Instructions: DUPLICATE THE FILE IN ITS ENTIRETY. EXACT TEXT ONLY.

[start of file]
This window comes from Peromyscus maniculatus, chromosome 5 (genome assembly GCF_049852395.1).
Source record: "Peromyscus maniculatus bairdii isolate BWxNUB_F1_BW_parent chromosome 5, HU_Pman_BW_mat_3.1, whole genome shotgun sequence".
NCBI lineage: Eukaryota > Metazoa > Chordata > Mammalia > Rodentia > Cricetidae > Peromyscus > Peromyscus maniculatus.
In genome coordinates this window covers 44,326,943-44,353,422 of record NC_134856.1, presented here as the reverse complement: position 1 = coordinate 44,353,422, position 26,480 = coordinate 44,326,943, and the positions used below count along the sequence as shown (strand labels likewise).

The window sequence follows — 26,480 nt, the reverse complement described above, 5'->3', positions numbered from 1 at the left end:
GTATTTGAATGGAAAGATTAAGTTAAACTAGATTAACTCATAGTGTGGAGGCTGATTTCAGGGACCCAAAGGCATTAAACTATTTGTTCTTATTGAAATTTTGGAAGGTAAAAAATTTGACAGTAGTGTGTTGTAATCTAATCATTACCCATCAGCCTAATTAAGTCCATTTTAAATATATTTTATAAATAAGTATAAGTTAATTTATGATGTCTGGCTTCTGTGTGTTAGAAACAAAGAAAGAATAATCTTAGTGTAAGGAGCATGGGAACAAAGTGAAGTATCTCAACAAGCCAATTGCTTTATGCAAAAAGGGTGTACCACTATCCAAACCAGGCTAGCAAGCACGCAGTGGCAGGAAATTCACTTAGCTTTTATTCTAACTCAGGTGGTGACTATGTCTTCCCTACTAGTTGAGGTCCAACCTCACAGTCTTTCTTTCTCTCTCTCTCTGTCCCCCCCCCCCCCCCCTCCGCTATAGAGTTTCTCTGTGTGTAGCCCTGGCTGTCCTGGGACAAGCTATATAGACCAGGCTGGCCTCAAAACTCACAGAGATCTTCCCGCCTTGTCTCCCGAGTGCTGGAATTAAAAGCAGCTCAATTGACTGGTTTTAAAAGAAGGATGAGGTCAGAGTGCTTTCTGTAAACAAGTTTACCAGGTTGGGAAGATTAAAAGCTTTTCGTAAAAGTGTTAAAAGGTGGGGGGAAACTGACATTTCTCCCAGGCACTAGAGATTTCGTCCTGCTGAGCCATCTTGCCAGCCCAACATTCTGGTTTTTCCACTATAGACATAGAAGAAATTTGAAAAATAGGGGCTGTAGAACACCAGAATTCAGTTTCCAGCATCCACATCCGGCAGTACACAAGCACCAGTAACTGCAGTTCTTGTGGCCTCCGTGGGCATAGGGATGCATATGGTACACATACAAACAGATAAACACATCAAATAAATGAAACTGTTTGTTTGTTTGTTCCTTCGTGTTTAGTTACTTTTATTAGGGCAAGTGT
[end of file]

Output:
This window comes from Peromyscus maniculatus, chromosome 5 (genome assembly GCF_049852395.1).
Source record: "Peromyscus maniculatus bairdii isolate BWxNUB_F1_BW_parent chromosome 5, HU_Pman_BW_mat_3.1, whole genome shotgun sequence".
NCBI lineage: Eukaryota > Metazoa > Chordata > Mammalia > Rodentia > Cricetidae > Peromyscus > Peromyscus maniculatus.
In genome coordinates this window covers 44,326,943-44,353,422 of record NC_134856.1, presented here as the reverse complement: position 1 = coordinate 44,353,422, position 26,480 = coordinate 44,326,943, and the positions used below count along the sequence as shown (strand labels likewise).

The window sequence follows — 26,480 nt, the reverse complement described above, 5'->3', positions numbered from 1 at the left end:
GTATTTGAATGGAAAGATTAAGTTAAACTAGATTAACTCATAGTGTGGAGGCTGATTTCAGGGACCCAAAGGCATTAAACTATTTGTTCTTATTGAAATTTTGGAAGGTAAAAAATTTGACAGTAGTGTGTTGTAATCTAATCATTACCCATCAGCCTAATTAAGTCCATTTTAAATATATTTTATAAATAAGTATAAGTTAATTTATGATGTCTGGCTTCTGTGTGTTAGAAACAAAGAAAGAATAATCTTAGTGTAAGGAGCATGGGAACAAAGTGAAGTATCTCAACAAGCCAATTGCTTTATGCAAAAAGGGTGTACCACTATCCAAACCAGGCTAGCAAGCACGCAGTGGCAGGAAATTCACTTAGCTTTTATTCTAACTCAGGTGGTGACTATGTCTTCCCTACTAGTTGAGGTCCAACCTCACAGTCTTTCTTTCTCTCTCTCTCTGTCCCCCCCCCCCCCCCCTCCGCTATAGAGTTTCTCTGTGTGTAGCCCTGGCTGTCCTGGGACAAGCTATATAGACCAGGCTGGCCTCAAAACTCACAGAGATCTTCCCGCCTTGTCTCCCGAGTGCTGGAATTAAAAGCAGCTCAATTGACTGGTTTTAAAAGAAGGATGAGGTCAGAGTGCTTTCTGTAAACAAGTTTACCAGGTTGGGAAGATTAAAAGCTTTTCGTAAAAGTGTTAAAAGGTGGGGGGAAACTGACATTTCTCCCAGGCACTAGAGATTTCGTCCTGCTGAGCCATCTTGCCAGCCCAACATTCTGGTTTTTCCACTATAGACATAGAAGAAATTTGAAAAATAGGGGCTGTAGAACACCAGAATTCAGTTTCCAGCATCCACATCCGGCAGTACACAAGCACCAGTAACTGCAGTTCTTGTGGCCTCCGTGGGCATAGGGATGCATATGGTACACATACAAACAGATAAACACATCAAATAAATGAAACTGTTTGTTTGTTTGTTCCTTCGTGTTTAGTTACTTTTATTAGGGCAAGTGT